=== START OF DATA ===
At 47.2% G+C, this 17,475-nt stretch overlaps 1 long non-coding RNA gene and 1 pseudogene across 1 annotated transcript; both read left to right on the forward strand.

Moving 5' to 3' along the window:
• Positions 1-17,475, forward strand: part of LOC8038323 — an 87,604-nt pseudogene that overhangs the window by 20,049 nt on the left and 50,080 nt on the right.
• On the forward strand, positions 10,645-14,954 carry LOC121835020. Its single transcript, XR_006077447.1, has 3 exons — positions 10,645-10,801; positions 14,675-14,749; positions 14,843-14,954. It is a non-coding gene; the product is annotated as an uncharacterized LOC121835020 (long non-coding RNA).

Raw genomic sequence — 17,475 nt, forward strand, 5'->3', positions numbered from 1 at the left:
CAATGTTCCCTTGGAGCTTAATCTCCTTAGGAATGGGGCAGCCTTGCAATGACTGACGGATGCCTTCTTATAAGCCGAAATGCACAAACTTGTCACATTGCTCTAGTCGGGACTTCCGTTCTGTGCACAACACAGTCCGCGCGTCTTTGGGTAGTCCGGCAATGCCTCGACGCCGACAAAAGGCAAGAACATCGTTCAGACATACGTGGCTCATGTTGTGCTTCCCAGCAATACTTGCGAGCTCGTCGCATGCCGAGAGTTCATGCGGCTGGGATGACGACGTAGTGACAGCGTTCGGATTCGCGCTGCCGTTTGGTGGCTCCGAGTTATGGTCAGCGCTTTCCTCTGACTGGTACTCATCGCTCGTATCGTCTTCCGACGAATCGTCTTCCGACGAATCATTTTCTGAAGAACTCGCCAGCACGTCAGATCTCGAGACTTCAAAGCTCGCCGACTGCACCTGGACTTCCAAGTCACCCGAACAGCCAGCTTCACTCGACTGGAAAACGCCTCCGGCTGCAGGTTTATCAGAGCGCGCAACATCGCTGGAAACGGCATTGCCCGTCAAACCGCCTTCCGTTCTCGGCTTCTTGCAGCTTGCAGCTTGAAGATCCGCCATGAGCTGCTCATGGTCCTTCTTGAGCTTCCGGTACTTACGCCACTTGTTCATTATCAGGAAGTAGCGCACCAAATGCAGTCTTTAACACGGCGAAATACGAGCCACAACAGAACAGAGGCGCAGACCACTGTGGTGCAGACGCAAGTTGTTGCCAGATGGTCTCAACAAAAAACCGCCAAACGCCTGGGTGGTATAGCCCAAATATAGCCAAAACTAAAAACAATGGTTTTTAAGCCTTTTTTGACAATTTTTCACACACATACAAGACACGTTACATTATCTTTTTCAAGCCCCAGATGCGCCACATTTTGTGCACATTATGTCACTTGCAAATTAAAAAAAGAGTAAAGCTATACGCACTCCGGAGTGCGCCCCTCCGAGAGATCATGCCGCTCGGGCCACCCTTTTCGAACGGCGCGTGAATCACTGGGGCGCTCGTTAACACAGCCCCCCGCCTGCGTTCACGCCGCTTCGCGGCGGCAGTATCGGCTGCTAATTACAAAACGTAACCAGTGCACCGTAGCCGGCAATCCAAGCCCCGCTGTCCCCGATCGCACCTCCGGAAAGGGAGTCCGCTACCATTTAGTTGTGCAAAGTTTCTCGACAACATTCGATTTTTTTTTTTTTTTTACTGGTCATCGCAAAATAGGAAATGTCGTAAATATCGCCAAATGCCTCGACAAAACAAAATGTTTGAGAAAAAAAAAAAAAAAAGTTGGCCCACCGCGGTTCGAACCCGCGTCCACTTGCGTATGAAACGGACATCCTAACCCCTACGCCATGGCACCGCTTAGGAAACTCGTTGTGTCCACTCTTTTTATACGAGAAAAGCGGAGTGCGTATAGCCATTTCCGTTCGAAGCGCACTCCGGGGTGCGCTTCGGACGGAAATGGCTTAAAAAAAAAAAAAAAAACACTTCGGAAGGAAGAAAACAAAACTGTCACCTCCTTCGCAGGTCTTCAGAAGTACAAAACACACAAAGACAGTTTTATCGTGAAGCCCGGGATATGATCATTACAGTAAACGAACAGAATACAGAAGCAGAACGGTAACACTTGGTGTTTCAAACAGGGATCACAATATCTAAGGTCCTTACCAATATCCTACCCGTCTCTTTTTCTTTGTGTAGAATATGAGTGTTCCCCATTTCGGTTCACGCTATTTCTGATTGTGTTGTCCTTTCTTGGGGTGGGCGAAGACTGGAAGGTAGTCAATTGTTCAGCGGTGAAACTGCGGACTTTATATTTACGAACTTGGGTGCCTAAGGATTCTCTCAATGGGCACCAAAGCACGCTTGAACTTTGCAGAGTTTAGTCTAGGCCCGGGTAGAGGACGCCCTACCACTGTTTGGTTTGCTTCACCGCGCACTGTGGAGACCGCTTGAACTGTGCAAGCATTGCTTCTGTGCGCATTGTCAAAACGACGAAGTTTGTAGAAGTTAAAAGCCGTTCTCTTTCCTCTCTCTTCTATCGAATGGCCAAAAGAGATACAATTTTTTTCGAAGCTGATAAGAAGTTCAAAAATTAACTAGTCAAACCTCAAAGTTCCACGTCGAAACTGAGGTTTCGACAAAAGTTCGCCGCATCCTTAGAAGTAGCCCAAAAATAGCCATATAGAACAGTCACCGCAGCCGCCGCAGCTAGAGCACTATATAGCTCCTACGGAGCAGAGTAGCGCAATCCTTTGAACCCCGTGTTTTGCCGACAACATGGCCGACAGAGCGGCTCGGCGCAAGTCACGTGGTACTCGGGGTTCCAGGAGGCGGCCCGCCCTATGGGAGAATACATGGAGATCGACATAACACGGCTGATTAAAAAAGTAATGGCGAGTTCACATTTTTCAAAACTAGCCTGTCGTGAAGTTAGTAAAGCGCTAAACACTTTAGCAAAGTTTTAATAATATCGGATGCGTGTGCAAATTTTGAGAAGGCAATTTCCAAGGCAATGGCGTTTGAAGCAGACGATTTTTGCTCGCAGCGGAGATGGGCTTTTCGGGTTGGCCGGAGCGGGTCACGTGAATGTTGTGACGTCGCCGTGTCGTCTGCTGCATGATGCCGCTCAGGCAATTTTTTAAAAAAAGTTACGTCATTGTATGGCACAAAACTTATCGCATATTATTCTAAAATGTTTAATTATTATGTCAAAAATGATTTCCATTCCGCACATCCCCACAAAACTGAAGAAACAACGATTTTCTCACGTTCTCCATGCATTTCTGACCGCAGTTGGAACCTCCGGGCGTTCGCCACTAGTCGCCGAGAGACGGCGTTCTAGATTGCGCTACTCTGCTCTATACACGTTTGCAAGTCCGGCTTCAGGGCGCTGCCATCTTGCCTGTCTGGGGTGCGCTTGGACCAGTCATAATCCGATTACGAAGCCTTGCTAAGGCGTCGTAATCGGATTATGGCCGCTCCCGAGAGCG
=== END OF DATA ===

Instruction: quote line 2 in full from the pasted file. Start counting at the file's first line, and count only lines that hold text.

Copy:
Moving 5' to 3' along the window: